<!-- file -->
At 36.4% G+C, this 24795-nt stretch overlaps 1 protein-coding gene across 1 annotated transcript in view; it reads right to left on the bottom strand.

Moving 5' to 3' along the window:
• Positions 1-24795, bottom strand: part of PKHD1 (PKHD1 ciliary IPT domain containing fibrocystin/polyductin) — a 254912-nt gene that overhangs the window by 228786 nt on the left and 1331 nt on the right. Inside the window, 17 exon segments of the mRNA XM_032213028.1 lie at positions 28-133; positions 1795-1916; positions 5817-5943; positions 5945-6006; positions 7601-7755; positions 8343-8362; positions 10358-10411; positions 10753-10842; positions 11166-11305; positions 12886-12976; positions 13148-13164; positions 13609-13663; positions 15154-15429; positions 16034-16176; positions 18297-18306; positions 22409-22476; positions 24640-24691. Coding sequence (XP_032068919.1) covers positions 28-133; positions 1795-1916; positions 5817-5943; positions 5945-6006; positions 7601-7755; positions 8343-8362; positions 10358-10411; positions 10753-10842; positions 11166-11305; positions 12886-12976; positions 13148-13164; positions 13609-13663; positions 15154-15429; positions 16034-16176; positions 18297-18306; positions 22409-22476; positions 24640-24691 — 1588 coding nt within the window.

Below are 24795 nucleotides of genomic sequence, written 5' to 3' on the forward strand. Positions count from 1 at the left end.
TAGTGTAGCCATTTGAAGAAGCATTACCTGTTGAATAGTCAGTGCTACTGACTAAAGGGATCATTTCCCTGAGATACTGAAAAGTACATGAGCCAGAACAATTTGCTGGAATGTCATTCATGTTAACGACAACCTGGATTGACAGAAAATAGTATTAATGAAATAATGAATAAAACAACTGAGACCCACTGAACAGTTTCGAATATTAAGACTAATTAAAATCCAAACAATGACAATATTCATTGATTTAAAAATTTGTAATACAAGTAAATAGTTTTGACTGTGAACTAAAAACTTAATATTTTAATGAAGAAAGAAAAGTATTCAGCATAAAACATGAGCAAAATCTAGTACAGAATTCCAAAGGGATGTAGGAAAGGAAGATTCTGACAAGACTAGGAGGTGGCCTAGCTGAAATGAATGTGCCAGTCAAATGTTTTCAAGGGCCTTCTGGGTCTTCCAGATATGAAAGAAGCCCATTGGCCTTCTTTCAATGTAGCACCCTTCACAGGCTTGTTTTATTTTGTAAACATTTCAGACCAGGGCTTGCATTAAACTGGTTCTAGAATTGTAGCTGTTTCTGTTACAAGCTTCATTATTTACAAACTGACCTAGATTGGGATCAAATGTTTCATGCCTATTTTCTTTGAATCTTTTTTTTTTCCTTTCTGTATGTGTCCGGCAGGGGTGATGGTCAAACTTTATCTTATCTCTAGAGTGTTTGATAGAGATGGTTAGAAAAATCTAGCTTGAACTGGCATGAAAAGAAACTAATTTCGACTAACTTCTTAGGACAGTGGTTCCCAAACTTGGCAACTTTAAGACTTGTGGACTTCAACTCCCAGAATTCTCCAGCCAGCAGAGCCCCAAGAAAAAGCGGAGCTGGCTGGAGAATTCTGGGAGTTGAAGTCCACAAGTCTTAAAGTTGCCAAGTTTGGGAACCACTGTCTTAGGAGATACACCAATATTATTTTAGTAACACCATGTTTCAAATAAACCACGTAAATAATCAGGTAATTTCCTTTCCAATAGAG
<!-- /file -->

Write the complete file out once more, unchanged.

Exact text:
At 36.4% G+C, this 24795-nt stretch overlaps 1 protein-coding gene across 1 annotated transcript in view; it reads right to left on the bottom strand.

Moving 5' to 3' along the window:
• Positions 1-24795, bottom strand: part of PKHD1 (PKHD1 ciliary IPT domain containing fibrocystin/polyductin) — a 254912-nt gene that overhangs the window by 228786 nt on the left and 1331 nt on the right. Inside the window, 17 exon segments of the mRNA XM_032213028.1 lie at positions 28-133; positions 1795-1916; positions 5817-5943; positions 5945-6006; positions 7601-7755; positions 8343-8362; positions 10358-10411; positions 10753-10842; positions 11166-11305; positions 12886-12976; positions 13148-13164; positions 13609-13663; positions 15154-15429; positions 16034-16176; positions 18297-18306; positions 22409-22476; positions 24640-24691. Coding sequence (XP_032068919.1) covers positions 28-133; positions 1795-1916; positions 5817-5943; positions 5945-6006; positions 7601-7755; positions 8343-8362; positions 10358-10411; positions 10753-10842; positions 11166-11305; positions 12886-12976; positions 13148-13164; positions 13609-13663; positions 15154-15429; positions 16034-16176; positions 18297-18306; positions 22409-22476; positions 24640-24691 — 1588 coding nt within the window.

Below are 24795 nucleotides of genomic sequence, written 5' to 3' on the forward strand. Positions count from 1 at the left end.
TAGTGTAGCCATTTGAAGAAGCATTACCTGTTGAATAGTCAGTGCTACTGACTAAAGGGATCATTTCCCTGAGATACTGAAAAGTACATGAGCCAGAACAATTTGCTGGAATGTCATTCATGTTAACGACAACCTGGATTGACAGAAAATAGTATTAATGAAATAATGAATAAAACAACTGAGACCCACTGAACAGTTTCGAATATTAAGACTAATTAAAATCCAAACAATGACAATATTCATTGATTTAAAAATTTGTAATACAAGTAAATAGTTTTGACTGTGAACTAAAAACTTAATATTTTAATGAAGAAAGAAAAGTATTCAGCATAAAACATGAGCAAAATCTAGTACAGAATTCCAAAGGGATGTAGGAAAGGAAGATTCTGACAAGACTAGGAGGTGGCCTAGCTGAAATGAATGTGCCAGTCAAATGTTTTCAAGGGCCTTCTGGGTCTTCCAGATATGAAAGAAGCCCATTGGCCTTCTTTCAATGTAGCACCCTTCACAGGCTTGTTTTATTTTGTAAACATTTCAGACCAGGGCTTGCATTAAACTGGTTCTAGAATTGTAGCTGTTTCTGTTACAAGCTTCATTATTTACAAACTGACCTAGATTGGGATCAAATGTTTCATGCCTATTTTCTTTGAATCTTTTTTTTTTCCTTTCTGTATGTGTCCGGCAGGGGTGATGGTCAAACTTTATCTTATCTCTAGAGTGTTTGATAGAGATGGTTAGAAAAATCTAGCTTGAACTGGCATGAAAAGAAACTAATTTCGACTAACTTCTTAGGACAGTGGTTCCCAAACTTGGCAACTTTAAGACTTGTGGACTTCAACTCCCAGAATTCTCCAGCCAGCAGAGCCCCAAGAAAAAGCGGAGCTGGCTGGAGAATTCTGGGAGTTGAAGTCCACAAGTCTTAAAGTTGCCAAGTTTGGGAACCACTGTCTTAGGAGATACACCAATATTATTTTAGTAACACCATGTTTCAAATAAACCACGTAAATAATCAGGTAATTTCCTTTCCAATAGAG